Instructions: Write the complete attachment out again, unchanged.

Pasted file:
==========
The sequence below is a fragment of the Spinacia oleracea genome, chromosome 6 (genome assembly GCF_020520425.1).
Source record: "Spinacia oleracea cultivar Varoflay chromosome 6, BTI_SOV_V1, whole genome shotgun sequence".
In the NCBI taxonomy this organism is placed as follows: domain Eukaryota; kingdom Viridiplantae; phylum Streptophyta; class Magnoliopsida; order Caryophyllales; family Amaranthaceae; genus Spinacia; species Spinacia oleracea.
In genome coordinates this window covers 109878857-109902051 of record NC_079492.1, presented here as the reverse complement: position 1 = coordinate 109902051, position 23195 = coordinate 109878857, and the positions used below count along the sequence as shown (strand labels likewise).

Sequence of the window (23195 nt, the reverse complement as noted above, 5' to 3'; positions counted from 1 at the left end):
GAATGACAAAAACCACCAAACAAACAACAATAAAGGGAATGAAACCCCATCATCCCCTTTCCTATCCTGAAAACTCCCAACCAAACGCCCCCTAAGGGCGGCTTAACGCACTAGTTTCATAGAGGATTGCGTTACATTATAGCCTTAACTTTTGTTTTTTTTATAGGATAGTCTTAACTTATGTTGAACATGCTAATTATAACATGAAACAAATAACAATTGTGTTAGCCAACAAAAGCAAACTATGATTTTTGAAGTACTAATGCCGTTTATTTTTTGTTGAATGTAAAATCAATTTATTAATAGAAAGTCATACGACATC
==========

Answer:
The sequence below is a fragment of the Spinacia oleracea genome, chromosome 6 (genome assembly GCF_020520425.1).
Source record: "Spinacia oleracea cultivar Varoflay chromosome 6, BTI_SOV_V1, whole genome shotgun sequence".
In the NCBI taxonomy this organism is placed as follows: domain Eukaryota; kingdom Viridiplantae; phylum Streptophyta; class Magnoliopsida; order Caryophyllales; family Amaranthaceae; genus Spinacia; species Spinacia oleracea.
In genome coordinates this window covers 109878857-109902051 of record NC_079492.1, presented here as the reverse complement: position 1 = coordinate 109902051, position 23195 = coordinate 109878857, and the positions used below count along the sequence as shown (strand labels likewise).

Sequence of the window (23195 nt, the reverse complement as noted above, 5' to 3'; positions counted from 1 at the left end):
GAATGACAAAAACCACCAAACAAACAACAATAAAGGGAATGAAACCCCATCATCCCCTTTCCTATCCTGAAAACTCCCAACCAAACGCCCCCTAAGGGCGGCTTAACGCACTAGTTTCATAGAGGATTGCGTTACATTATAGCCTTAACTTTTGTTTTTTTTATAGGATAGTCTTAACTTATGTTGAACATGCTAATTATAACATGAAACAAATAACAATTGTGTTAGCCAACAAAAGCAAACTATGATTTTTGAAGTACTAATGCCGTTTATTTTTTGTTGAATGTAAAATCAATTTATTAATAGAAAGTCATACGACATC